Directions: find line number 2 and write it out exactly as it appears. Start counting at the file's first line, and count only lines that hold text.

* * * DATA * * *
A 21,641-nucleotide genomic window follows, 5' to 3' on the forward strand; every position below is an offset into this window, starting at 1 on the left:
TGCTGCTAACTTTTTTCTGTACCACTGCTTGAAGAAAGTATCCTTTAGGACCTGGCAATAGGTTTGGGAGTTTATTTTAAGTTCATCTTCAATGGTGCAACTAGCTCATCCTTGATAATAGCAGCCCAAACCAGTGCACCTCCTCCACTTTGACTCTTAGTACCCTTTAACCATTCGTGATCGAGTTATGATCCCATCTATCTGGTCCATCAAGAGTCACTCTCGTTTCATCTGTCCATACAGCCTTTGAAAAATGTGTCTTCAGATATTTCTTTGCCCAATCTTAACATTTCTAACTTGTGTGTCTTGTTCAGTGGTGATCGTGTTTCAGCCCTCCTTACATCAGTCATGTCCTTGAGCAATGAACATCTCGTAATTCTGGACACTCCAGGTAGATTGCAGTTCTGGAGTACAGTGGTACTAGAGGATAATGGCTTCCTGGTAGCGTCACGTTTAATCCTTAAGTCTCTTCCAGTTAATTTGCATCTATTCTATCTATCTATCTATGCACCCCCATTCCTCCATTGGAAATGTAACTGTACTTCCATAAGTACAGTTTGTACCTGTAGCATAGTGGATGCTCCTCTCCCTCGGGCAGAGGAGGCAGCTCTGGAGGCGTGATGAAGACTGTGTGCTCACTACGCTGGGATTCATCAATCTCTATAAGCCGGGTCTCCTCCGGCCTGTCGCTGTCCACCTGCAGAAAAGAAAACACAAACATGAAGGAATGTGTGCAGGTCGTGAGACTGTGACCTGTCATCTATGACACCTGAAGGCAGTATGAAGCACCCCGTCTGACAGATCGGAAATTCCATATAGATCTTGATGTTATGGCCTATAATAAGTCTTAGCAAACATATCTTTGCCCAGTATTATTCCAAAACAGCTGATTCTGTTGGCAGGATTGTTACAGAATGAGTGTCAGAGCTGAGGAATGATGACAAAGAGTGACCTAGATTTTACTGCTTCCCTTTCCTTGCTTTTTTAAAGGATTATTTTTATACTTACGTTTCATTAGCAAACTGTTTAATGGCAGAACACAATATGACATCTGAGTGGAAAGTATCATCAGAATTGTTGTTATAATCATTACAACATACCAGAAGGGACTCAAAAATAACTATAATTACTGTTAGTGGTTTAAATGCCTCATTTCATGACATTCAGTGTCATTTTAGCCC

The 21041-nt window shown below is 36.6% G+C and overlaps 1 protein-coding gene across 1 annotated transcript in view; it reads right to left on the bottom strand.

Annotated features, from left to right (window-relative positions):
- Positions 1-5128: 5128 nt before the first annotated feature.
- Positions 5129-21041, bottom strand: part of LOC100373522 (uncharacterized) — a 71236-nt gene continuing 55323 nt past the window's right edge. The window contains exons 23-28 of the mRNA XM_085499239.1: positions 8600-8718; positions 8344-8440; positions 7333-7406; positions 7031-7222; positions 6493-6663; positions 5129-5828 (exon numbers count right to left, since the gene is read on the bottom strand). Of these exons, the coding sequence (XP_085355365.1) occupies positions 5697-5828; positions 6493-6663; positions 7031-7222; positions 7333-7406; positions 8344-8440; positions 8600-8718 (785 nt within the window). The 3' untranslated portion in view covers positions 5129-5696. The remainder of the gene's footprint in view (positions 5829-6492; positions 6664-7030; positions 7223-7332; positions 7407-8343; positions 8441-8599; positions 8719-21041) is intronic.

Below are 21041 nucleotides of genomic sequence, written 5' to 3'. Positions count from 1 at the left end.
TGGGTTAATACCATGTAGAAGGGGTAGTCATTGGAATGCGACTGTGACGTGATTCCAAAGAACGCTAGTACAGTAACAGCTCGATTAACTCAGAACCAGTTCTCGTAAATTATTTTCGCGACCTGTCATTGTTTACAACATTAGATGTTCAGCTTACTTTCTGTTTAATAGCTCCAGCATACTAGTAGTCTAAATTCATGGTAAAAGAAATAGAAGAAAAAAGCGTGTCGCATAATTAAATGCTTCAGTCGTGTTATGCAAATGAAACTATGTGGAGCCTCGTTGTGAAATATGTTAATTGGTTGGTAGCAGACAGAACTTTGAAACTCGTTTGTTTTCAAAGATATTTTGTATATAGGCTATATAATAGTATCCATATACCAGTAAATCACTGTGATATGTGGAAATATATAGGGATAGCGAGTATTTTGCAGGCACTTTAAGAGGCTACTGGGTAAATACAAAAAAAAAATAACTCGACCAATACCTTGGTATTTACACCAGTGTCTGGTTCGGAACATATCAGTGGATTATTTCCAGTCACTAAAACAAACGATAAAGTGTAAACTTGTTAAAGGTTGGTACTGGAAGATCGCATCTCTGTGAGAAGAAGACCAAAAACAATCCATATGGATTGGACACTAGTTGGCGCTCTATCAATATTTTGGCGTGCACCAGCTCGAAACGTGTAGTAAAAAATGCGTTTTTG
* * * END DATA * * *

TGCTGCTAACTTTTTTCTGTACCACTGCTTGAAGAAAGTATCCTTTAGGACCTGGCAATAGGTTTGGGAGTTTATTTTAAGTTCATCTTCAATGGTGCAACTAGCTCATCCTTGATAATAGCAGCCCAAACCAGTGCACCTCCTCCACTTTGACTCTTAGTACCCTTTAACCATTCGTGATCGAGTTATGATCCCATCTATCTGGTCCATCAAGAGTCACTCTCGTTTCATCTGTCCATACAGCCTTTGAAAAATGTGTCTTCAGATATTTCTTTGCCCAATCTTAACATTTCTAACTTGTGTGTCTTGTTCAGTGGTGATCGTGTTTCAGCCCTCCTTACATCAGTCATGTCCTTGAGCAATGAACATCTCGTAATTCTGGACACTCCAGGTAGATTGCAGTTCTGGAGTACAGTGGTACTAGAGGATAATGGCTTCCTGGTAGCGTCACGTTTAATCCTTAAGTCTCTTCCAGTTAATTTGCATCTATTCTATCTATCTATCTATGCACCCCCATTCCTCCATTGGAAATGTAACTGTACTTCCATAAGTACAGTTTGTACCTGTAGCATAGTGGATGCTCCTCTCCCTCGGGCAGAGGAGGCAGCTCTGGAGGCGTGATGAAGACTGTGTGCTCACTACGCTGGGATTCATCAATCTCTATAAGCCGGGTCTCCTCCGGCCTGTCGCTGTCCACCTGCAGAAAAGAAAACACAAACATGAAGGAATGTGTGCAGGTCGTGAGACTGTGACCTGTCATCTATGACACCTGAAGGCAGTATGAAGCACCCCGTCTGACAGATCGGAAATTCCATATAGATCTTGATGTTATGGCCTATAATAAGTCTTAGCAAACATATCTTTGCCCAGTATTATTCCAAAACAGCTGATTCTGTTGGCAGGATTGTTACAGAATGAGTGTCAGAGCTGAGGAATGATGACAAAGAGTGACCTAGATTTTACTGCTTCCCTTTCCTTGCTTTTTTAAAGGATTATTTTTATACTTACGTTTCATTAGCAAACTGTTTAATGGCAGAACACAATATGACATCTGAGTGGAAAGTATCATCAGAATTGTTGTTATAATCATTACAACATACCAGAAGGGACTCAAAAATAACTATAATTACTGTTAGTGGTTTAAATGCCTCATTTCATGACATTCAGTGTCATTTTAGCCC